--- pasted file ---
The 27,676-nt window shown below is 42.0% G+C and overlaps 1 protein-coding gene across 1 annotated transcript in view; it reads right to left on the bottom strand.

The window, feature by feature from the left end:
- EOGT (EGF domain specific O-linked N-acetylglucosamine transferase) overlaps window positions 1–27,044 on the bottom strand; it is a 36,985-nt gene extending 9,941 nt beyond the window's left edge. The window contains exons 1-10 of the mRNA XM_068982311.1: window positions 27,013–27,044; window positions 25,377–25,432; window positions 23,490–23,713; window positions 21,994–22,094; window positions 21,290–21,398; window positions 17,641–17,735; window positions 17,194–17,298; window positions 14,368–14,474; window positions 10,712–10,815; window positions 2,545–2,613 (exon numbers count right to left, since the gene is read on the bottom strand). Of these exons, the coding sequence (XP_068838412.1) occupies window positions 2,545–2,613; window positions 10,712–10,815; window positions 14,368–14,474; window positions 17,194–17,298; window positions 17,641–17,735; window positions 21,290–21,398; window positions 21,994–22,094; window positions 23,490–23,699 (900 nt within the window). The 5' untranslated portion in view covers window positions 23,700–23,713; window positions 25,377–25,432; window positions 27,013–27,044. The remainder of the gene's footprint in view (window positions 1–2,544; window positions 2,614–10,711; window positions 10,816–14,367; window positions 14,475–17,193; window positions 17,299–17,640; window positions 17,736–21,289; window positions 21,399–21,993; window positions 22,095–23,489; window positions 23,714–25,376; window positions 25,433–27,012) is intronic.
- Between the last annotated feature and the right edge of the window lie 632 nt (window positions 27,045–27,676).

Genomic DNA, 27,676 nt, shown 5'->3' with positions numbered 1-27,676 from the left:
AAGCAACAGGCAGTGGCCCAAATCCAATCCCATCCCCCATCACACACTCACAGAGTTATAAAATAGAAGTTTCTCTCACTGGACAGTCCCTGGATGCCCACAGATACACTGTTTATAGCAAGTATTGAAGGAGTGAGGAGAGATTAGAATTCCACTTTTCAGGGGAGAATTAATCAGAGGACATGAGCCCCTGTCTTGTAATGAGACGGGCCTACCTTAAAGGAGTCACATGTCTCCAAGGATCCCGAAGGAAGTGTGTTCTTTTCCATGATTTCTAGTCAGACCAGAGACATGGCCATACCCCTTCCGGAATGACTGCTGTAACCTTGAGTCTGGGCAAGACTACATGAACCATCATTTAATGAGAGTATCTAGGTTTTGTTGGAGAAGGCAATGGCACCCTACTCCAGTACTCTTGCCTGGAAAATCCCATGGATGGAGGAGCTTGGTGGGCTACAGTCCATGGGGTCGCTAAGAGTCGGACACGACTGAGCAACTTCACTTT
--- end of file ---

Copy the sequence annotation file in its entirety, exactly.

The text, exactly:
The 27,676-nt window shown below is 42.0% G+C and overlaps 1 protein-coding gene across 1 annotated transcript in view; it reads right to left on the bottom strand.

The window, feature by feature from the left end:
- EOGT (EGF domain specific O-linked N-acetylglucosamine transferase) overlaps window positions 1–27,044 on the bottom strand; it is a 36,985-nt gene extending 9,941 nt beyond the window's left edge. The window contains exons 1-10 of the mRNA XM_068982311.1: window positions 27,013–27,044; window positions 25,377–25,432; window positions 23,490–23,713; window positions 21,994–22,094; window positions 21,290–21,398; window positions 17,641–17,735; window positions 17,194–17,298; window positions 14,368–14,474; window positions 10,712–10,815; window positions 2,545–2,613 (exon numbers count right to left, since the gene is read on the bottom strand). Of these exons, the coding sequence (XP_068838412.1) occupies window positions 2,545–2,613; window positions 10,712–10,815; window positions 14,368–14,474; window positions 17,194–17,298; window positions 17,641–17,735; window positions 21,290–21,398; window positions 21,994–22,094; window positions 23,490–23,699 (900 nt within the window). The 5' untranslated portion in view covers window positions 23,700–23,713; window positions 25,377–25,432; window positions 27,013–27,044. The remainder of the gene's footprint in view (window positions 1–2,544; window positions 2,614–10,711; window positions 10,816–14,367; window positions 14,475–17,193; window positions 17,299–17,640; window positions 17,736–21,289; window positions 21,399–21,993; window positions 22,095–23,489; window positions 23,714–25,376; window positions 25,433–27,012) is intronic.
- Between the last annotated feature and the right edge of the window lie 632 nt (window positions 27,045–27,676).

Genomic DNA, 27,676 nt, shown 5'->3' with positions numbered 1-27,676 from the left:
AAGCAACAGGCAGTGGCCCAAATCCAATCCCATCCCCCATCACACACTCACAGAGTTATAAAATAGAAGTTTCTCTCACTGGACAGTCCCTGGATGCCCACAGATACACTGTTTATAGCAAGTATTGAAGGAGTGAGGAGAGATTAGAATTCCACTTTTCAGGGGAGAATTAATCAGAGGACATGAGCCCCTGTCTTGTAATGAGACGGGCCTACCTTAAAGGAGTCACATGTCTCCAAGGATCCCGAAGGAAGTGTGTTCTTTTCCATGATTTCTAGTCAGACCAGAGACATGGCCATACCCCTTCCGGAATGACTGCTGTAACCTTGAGTCTGGGCAAGACTACATGAACCATCATTTAATGAGAGTATCTAGGTTTTGTTGGAGAAGGCAATGGCACCCTACTCCAGTACTCTTGCCTGGAAAATCCCATGGATGGAGGAGCTTGGTGGGCTACAGTCCATGGGGTCGCTAAGAGTCGGACACGACTGAGCAACTTCACTTT